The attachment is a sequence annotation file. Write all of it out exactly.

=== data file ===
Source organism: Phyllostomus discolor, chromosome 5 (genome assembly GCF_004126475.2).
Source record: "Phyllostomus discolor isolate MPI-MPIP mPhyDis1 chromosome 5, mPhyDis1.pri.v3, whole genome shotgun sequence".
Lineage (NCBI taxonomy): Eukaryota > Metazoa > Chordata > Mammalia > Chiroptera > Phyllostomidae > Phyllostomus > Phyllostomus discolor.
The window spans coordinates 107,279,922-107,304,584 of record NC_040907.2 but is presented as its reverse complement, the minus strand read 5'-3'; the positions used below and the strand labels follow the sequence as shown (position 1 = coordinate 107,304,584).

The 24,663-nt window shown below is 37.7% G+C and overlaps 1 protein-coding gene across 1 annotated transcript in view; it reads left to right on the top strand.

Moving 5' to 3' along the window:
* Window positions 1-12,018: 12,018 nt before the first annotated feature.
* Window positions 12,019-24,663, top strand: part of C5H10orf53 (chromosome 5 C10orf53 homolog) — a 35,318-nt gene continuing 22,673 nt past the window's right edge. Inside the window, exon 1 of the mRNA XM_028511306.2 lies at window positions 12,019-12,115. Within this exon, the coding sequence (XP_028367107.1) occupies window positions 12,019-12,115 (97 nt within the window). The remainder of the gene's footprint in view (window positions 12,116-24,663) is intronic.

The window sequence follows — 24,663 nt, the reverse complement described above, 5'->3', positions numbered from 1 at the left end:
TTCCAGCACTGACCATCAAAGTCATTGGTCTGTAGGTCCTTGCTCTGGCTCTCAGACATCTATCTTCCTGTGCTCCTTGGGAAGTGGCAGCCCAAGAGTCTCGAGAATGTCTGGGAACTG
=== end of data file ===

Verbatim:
Source organism: Phyllostomus discolor, chromosome 5 (genome assembly GCF_004126475.2).
Source record: "Phyllostomus discolor isolate MPI-MPIP mPhyDis1 chromosome 5, mPhyDis1.pri.v3, whole genome shotgun sequence".
Lineage (NCBI taxonomy): Eukaryota > Metazoa > Chordata > Mammalia > Chiroptera > Phyllostomidae > Phyllostomus > Phyllostomus discolor.
The window spans coordinates 107,279,922-107,304,584 of record NC_040907.2 but is presented as its reverse complement, the minus strand read 5'-3'; the positions used below and the strand labels follow the sequence as shown (position 1 = coordinate 107,304,584).

The 24,663-nt window shown below is 37.7% G+C and overlaps 1 protein-coding gene across 1 annotated transcript in view; it reads left to right on the top strand.

Moving 5' to 3' along the window:
* Window positions 1-12,018: 12,018 nt before the first annotated feature.
* Window positions 12,019-24,663, top strand: part of C5H10orf53 (chromosome 5 C10orf53 homolog) — a 35,318-nt gene continuing 22,673 nt past the window's right edge. Inside the window, exon 1 of the mRNA XM_028511306.2 lies at window positions 12,019-12,115. Within this exon, the coding sequence (XP_028367107.1) occupies window positions 12,019-12,115 (97 nt within the window). The remainder of the gene's footprint in view (window positions 12,116-24,663) is intronic.

The window sequence follows — 24,663 nt, the reverse complement described above, 5'->3', positions numbered from 1 at the left end:
TTCCAGCACTGACCATCAAAGTCATTGGTCTGTAGGTCCTTGCTCTGGCTCTCAGACATCTATCTTCCTGTGCTCCTTGGGAAGTGGCAGCCCAAGAGTCTCGAGAATGTCTGGGAACTG